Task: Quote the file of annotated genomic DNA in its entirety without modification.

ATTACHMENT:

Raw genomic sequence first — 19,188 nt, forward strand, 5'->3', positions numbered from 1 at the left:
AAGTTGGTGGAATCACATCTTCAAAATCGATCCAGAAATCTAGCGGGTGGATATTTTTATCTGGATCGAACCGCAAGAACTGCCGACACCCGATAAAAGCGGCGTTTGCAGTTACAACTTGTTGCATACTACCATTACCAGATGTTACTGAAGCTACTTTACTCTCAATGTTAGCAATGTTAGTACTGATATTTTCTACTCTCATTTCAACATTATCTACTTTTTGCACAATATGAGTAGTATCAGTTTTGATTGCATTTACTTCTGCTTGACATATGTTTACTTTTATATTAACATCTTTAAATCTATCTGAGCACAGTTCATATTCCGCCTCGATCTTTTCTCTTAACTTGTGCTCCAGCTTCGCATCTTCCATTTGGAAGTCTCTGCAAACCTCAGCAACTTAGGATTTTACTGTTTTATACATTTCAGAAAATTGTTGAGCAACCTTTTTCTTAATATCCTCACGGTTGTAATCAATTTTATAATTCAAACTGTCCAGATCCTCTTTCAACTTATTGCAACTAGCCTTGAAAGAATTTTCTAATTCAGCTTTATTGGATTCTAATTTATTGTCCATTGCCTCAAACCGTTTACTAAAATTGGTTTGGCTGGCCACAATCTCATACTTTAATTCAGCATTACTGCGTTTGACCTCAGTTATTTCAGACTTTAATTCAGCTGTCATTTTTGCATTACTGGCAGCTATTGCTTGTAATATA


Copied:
Raw genomic sequence first — 19,188 nt, forward strand, 5'->3', positions numbered from 1 at the left:
AAGTTGGTGGAATCACATCTTCAAAATCGATCCAGAAATCTAGCGGGTGGATATTTTTATCTGGATCGAACCGCAAGAACTGCCGACACCCGATAAAAGCGGCGTTTGCAGTTACAACTTGTTGCATACTACCATTACCAGATGTTACTGAAGCTACTTTACTCTCAATGTTAGCAATGTTAGTACTGATATTTTCTACTCTCATTTCAACATTATCTACTTTTTGCACAATATGAGTAGTATCAGTTTTGATTGCATTTACTTCTGCTTGACATATGTTTACTTTTATATTAACATCTTTAAATCTATCTGAGCACAGTTCATATTCCGCCTCGATCTTTTCTCTTAACTTGTGCTCCAGCTTCGCATCTTCCATTTGGAAGTCTCTGCAAACCTCAGCAACTTAGGATTTTACTGTTTTATACATTTCAGAAAATTGTTGAGCAACCTTTTTCTTAATATCCTCACGGTTGTAATCAATTTTATAATTCAAACTGTCCAGATCCTCTTTCAACTTATTGCAACTAGCCTTGAAAGAATTTTCTAATTCAGCTTTATTGGATTCTAATTTATTGTCCATTGCCTCAAACCGTTTACTAAAATTGGTTTGGCTGGCCACAATCTCATACTTTAATTCAGCATTACTGCGTTTGACCTCAGTTATTTCAGACTTTAATTCAGCTGTCATTTTTGCATTACTGGCAGCTATTGCTTGTAATATA